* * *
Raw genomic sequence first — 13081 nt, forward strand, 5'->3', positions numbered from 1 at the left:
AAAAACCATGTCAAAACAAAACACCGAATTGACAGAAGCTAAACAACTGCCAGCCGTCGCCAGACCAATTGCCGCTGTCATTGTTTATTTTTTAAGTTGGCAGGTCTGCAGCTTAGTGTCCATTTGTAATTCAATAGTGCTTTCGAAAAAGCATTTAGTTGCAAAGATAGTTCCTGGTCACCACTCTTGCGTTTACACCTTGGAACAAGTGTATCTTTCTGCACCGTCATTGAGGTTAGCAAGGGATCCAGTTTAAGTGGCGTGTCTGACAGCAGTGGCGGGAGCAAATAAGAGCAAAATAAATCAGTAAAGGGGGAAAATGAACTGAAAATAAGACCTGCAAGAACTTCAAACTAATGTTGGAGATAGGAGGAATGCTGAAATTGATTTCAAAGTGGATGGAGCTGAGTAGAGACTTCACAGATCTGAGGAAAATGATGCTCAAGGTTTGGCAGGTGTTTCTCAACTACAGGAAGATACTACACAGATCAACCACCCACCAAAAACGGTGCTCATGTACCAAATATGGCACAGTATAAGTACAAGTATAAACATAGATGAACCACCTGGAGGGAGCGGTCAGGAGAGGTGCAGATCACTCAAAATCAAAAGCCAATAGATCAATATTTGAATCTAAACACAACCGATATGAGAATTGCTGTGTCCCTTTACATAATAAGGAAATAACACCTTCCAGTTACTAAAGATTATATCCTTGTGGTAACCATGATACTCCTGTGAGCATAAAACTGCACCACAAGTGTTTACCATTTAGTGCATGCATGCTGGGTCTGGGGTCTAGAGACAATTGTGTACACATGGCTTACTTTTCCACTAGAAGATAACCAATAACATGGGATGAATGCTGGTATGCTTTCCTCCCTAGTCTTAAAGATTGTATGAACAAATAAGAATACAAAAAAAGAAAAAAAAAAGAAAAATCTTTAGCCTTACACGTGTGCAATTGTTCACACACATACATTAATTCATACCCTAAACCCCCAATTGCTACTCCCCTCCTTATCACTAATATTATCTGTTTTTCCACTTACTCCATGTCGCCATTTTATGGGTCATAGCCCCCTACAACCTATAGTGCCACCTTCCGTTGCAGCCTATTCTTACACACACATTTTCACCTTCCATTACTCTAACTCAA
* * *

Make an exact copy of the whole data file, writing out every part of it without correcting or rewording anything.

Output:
Raw genomic sequence first — 13081 nt, forward strand, 5'->3', positions numbered from 1 at the left:
AAAAACCATGTCAAAACAAAACACCGAATTGACAGAAGCTAAACAACTGCCAGCCGTCGCCAGACCAATTGCCGCTGTCATTGTTTATTTTTTAAGTTGGCAGGTCTGCAGCTTAGTGTCCATTTGTAATTCAATAGTGCTTTCGAAAAAGCATTTAGTTGCAAAGATAGTTCCTGGTCACCACTCTTGCGTTTACACCTTGGAACAAGTGTATCTTTCTGCACCGTCATTGAGGTTAGCAAGGGATCCAGTTTAAGTGGCGTGTCTGACAGCAGTGGCGGGAGCAAATAAGAGCAAAATAAATCAGTAAAGGGGGAAAATGAACTGAAAATAAGACCTGCAAGAACTTCAAACTAATGTTGGAGATAGGAGGAATGCTGAAATTGATTTCAAAGTGGATGGAGCTGAGTAGAGACTTCACAGATCTGAGGAAAATGATGCTCAAGGTTTGGCAGGTGTTTCTCAACTACAGGAAGATACTACACAGATCAACCACCCACCAAAAACGGTGCTCATGTACCAAATATGGCACAGTATAAGTACAAGTATAAACATAGATGAACCACCTGGAGGGAGCGGTCAGGAGAGGTGCAGATCACTCAAAATCAAAAGCCAATAGATCAATATTTGAATCTAAACACAACCGATATGAGAATTGCTGTGTCCCTTTACATAATAAGGAAATAACACCTTCCAGTTACTAAAGATTATATCCTTGTGGTAACCATGATACTCCTGTGAGCATAAAACTGCACCACAAGTGTTTACCATTTAGTGCATGCATGCTGGGTCTGGGGTCTAGAGACAATTGTGTACACATGGCTTACTTTTCCACTAGAAGATAACCAATAACATGGGATGAATGCTGGTATGCTTTCCTCCCTAGTCTTAAAGATTGTATGAACAAATAAGAATACAAAAAAAGAAAAAAAAAAGAAAAATCTTTAGCCTTACACGTGTGCAATTGTTCACACACATACATTAATTCATACCCTAAACCCCCAATTGCTACTCCCCTCCTTATCACTAATATTATCTGTTTTTCCACTTACTCCATGTCGCCATTTTATGGGTCATAGCCCCCTACAACCTATAGTGCCACCTTCCGTTGCAGCCTATTCTTACACACACATTTTCACCTTCCATTACTCTAACTCAA